Reading C.C. and hill climb chat

Occasionally I get invited to an event to talk about things. Sometimes it’s a shindig, some kind of degenerate bike party, and other times it’s a club dinner. I might be overegging the pudding here, I think I’ve done three club dinners in 7 years, and one of those was Bristol South and wasn’t really a club dinner, it was a meeting that I hijacked for my own ends.

Anyway, the lovely people at Reading C.C. asked me to speak at their do in “the party room” at Zizzi’s. This was in the main because they are organising the national hill climb this year on Streatley and thought my ‘expertise’ might come in useful.

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I’d come across Clive Pugh before, a Reading Wheeler who came third behind Alf Engers and Les West in the National 50 in 1976. He appears in a sequence of photos taken by the amazing Dave Pountney, one of which made the cover of the Alf book. I love the way he looks, so unassuming and  and so amateur, in the most brilliant way. John Woodburn also had a strong connection with the club and lived in the area for some time.

Reading C.C. is a bellwether for cycling as a whole. The town had two pre war clubs, the Wheelers and Les Bon Amis, who amalgamated in the hard times in the 1970s. After struggling through the dark years, the club now has over 200 members, with a tangible increase in female members and an inclusive approach.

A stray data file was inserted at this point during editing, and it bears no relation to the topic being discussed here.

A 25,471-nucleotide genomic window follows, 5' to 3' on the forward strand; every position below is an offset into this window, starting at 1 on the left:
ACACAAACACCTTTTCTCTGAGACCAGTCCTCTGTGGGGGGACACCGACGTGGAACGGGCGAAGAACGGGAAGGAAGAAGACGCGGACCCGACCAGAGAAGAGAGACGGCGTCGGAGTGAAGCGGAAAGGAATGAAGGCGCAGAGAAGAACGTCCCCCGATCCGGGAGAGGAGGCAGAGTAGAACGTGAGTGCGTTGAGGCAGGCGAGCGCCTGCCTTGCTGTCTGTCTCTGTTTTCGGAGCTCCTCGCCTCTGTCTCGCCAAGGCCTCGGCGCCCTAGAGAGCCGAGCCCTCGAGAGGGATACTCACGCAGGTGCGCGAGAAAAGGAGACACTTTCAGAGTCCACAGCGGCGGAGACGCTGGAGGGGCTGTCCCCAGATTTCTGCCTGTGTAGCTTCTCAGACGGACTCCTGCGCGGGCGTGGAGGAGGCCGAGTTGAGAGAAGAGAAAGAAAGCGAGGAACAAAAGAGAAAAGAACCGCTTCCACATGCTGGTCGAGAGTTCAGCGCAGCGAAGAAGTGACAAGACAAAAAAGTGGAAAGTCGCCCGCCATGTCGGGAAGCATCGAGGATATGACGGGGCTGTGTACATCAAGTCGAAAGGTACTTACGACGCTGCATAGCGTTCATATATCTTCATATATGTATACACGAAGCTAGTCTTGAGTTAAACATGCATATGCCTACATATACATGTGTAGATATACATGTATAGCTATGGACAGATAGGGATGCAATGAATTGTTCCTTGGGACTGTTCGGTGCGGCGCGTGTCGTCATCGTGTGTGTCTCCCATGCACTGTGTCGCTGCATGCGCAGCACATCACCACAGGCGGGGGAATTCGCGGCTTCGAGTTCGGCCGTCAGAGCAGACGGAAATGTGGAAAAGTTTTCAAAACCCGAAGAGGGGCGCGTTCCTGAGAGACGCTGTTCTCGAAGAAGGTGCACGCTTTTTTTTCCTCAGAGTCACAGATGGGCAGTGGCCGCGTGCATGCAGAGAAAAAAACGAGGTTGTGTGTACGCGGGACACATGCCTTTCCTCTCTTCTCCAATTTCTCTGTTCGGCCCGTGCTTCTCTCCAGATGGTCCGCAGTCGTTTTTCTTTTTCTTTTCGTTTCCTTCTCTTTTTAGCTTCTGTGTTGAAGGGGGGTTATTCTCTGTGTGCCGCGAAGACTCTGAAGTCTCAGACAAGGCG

I made the most of the opportunity for a longer ride, breathing in the helpful support of a humongous westerly wind to ride there on Saturday. It was a bit of a classic, I felt good, the legs were good, the wind was brilliant. I went through Avebury and was left wide-eyed by the prehistoric architecture, circles and rows of stones, ditches and banks. The area is ethereal and time seems to dissolve amongst the timeless sarsen megaliths.

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I avoided the grotfest that is the Kennet and Avon canal in winter. One poor piece of mapwork had me riding through a farmer’s field but it was at least rideable. Most of it was on the A4 which is a big and old road, in some way a monument to the past, to coaching routes and journeys that took days, not hours. There are beautiful old mile markers which can be exciting or dispiriting, depending which way you look at them. It’s also the setting for lots of time trials in the past, most obviously the Bath Road 100. It is still used but like every other road everywhere, has been limited over time by rampant traffic growth and density, traffic lights and the primacy of the motor car.

The first red kite appeared at Axford, two of them drifting against the wind with a hooked talon hanging down, scaring the wood pigeons for fun. Nearer Reading and they were everywhere it seemed, gliding over housing estates, or tilting into the breeze at a junction before vying with crows for a tattered mess of roadkill. Near Marlborough I stumbled across a field of Aberdeen Angus cattle, accompanied by a flock of cattle egrets. They took to the air as one, a strobing, syncopated cloud of white wings. It was 82 lovely miles, and a quick run in to Reading. The last half is more or less downhill.